Authors: Why Your Emails Don’t Get Replies

Email can be an author’s best friend by helping an author reach people around the world and make contacts, ranging from finding an agent or publisher, to a publicist, or by sending out newsletters to readers. But authors carefully need to word their messages to make sure they are really communicating so they are not ignored.

Although for the past twenty years, email has been regularly used in business and by people for their private communications, people are still adjusting to how to use it properly. It is intended for quick communication, and it succeeds—you can send a message and receive a reply sometimes within a couple of minutes, and expectations are that a reply will be received within a couple of days at the longest. Frequently, however, I’ve heard authors complain about not getting responses—from literary agents, publishers (not just traditional but subsidy or print-on-demand publishers), printers, publicists, journalists, and others involved in the book publishing world.

Not receiving a response to your email message, whether or not you are an author, usually results from one of three reasons:

  1. The intended recipient never received the email. (The message might have been deleted as spam or your provider may have failed to send it). In this case, it’s fine to follow-up with a second email after a few days to make sure your message was received. You might also use the “request confirmation” feature so you know the recipient received the message even if he or she isn’t able to reply at the moment.
  2. The intended recipient is too busy or “out of the office” and can’t respond right away. Busy might include being swamped with emails—it’s not uncommon for people to receive 100 or more a day, and even if most are junk, it takes a lot of time to filter them despite all the tools to help; or the person may be on vacation, in which case the person should have set up an “out of the office” email response for you to receive if your business is important to him or her.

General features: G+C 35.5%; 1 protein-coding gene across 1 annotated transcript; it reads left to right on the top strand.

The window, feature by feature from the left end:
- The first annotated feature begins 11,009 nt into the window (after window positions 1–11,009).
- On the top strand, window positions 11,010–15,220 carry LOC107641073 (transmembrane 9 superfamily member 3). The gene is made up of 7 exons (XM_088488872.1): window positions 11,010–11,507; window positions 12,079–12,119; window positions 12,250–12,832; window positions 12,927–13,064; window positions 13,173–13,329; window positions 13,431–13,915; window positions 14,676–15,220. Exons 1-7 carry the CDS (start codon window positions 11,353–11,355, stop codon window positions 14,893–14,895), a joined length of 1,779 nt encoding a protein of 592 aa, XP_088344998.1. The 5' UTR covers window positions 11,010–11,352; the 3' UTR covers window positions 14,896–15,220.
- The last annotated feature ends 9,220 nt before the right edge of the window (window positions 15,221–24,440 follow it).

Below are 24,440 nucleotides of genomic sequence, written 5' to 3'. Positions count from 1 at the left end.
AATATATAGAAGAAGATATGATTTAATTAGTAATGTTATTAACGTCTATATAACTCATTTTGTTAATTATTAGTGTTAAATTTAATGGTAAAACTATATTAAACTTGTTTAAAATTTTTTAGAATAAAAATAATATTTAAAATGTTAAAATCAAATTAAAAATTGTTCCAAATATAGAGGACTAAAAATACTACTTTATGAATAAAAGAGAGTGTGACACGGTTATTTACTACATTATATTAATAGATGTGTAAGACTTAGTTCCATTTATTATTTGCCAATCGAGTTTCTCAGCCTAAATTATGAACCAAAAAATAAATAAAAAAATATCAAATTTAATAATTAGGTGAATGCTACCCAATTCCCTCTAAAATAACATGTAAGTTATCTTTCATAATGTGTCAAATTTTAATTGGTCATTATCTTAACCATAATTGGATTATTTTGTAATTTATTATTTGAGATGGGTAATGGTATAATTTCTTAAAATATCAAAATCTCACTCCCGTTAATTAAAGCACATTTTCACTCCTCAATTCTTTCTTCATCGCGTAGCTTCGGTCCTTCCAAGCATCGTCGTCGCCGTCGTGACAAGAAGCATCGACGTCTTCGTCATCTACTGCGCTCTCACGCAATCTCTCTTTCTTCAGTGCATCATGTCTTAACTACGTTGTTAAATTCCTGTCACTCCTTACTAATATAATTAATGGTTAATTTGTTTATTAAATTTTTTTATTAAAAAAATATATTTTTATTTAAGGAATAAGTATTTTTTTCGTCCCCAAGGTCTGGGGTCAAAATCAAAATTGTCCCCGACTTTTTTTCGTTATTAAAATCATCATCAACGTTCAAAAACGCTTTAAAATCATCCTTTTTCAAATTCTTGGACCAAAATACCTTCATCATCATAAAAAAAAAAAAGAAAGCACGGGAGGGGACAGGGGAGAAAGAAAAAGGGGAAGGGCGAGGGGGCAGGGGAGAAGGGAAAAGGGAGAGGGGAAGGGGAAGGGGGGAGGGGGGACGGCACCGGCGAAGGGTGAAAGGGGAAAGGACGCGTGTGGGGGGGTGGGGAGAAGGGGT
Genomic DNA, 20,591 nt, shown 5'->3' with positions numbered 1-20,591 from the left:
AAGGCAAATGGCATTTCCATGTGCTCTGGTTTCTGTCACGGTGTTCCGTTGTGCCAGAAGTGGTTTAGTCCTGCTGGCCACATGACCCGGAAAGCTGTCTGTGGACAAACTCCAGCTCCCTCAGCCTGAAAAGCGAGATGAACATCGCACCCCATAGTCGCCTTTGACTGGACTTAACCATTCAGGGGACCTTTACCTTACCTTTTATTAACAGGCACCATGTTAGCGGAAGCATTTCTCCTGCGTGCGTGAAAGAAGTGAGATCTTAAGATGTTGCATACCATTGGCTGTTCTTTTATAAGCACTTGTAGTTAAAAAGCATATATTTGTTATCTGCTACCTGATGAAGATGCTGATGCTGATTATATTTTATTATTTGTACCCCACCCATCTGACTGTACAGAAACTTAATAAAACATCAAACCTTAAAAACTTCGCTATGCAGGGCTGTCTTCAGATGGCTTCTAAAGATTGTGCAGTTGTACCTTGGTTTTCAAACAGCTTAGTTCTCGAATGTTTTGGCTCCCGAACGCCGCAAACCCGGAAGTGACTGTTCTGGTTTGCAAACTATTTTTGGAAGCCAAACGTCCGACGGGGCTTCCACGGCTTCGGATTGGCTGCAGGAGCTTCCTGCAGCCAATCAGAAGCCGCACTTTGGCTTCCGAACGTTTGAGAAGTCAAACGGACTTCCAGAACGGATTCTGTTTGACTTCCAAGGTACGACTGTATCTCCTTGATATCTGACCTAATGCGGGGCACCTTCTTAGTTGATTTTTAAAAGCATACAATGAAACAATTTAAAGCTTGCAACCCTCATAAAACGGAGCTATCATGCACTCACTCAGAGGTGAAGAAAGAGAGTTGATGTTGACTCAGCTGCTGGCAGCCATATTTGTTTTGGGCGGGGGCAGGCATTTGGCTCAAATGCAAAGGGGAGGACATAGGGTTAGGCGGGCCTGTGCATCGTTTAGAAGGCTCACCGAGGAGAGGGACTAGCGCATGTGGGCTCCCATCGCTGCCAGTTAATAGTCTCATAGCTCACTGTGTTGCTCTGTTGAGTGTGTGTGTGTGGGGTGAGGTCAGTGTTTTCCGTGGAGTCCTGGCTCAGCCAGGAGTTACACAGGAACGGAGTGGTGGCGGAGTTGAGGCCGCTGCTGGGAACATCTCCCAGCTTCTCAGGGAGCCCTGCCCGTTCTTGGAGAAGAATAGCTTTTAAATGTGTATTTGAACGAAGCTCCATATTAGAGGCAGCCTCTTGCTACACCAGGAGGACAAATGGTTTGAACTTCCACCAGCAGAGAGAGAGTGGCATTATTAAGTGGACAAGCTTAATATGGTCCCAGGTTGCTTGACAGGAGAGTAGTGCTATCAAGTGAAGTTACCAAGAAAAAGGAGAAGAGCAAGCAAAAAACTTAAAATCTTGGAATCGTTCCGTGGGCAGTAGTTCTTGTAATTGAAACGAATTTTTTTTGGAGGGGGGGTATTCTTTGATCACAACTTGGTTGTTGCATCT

3. Your message was not communicated clearly or was not interesting enough for the intended recipient to want to respond. I’ll spend the rest of this article explaining why this situation may be the case.

While email is supposed to be fast, it is wrong to view it as informal—at least the first few times you communicate with someone. I don’t mean you necessarily have to address people as Sir or Madame, but you do want to take the time to communicate effectively in that first email and also to give a good impression. First impressions matter a lot, and when they are just words on a computer screen, they have to work harder to convey your message. Good communication is essential, but sadly, many authors don’t know how to communicate well, especially through email.

As a provider of author publicity services, I receive dozens of emails every day. I try to reply to every legitimate request—after all, I’m running a business and need to keep the customers’ happy and the employees employed. But I do feel frustration when I don’t know what an author is trying to communicate to me. Ninety-nine percent of the time, I will still make an effort because I know a lot of my potential clients are first time authors for whom publishing and promoting a book is a big learning curve. But when authors cannot communicate properly through an email, it makes me wonder whether they will be “high maintenance” and more trouble than they are worth. Worse, it makes me wonder whether the author is also a bad writer and his or her book of substandard quality.

Let me give you a few examples of author emails I’ve received over the years and why messages are unlikely to get a response (in each case, I did still respond, but I am pretty sure most publishers, agents, publicity services, etc. would not reply to these emails; some of them are real emails; others are representative of typical ones I receive regularly).

  1. The Two-Word Email. “How much?” Yes, those two words were the entire email. My response should have been “How much for what”? But in my reply, I made a point of listing our various publicity packages and providing the link to where all the information was on our website. The response I received was. “Okay. I’ll let you know.” Is this really an author? Authors are supposed to be writers, and good writers are good communicators. Furthermore, such abrupt messages are rude. The author apparently couldn’t be bothered to look at the information on our website, or even to thank me for taking the time to send him all that information. In short, it was a waste of my time—I never heard from the author again. If I got more emails like this one, I would quit replying to them.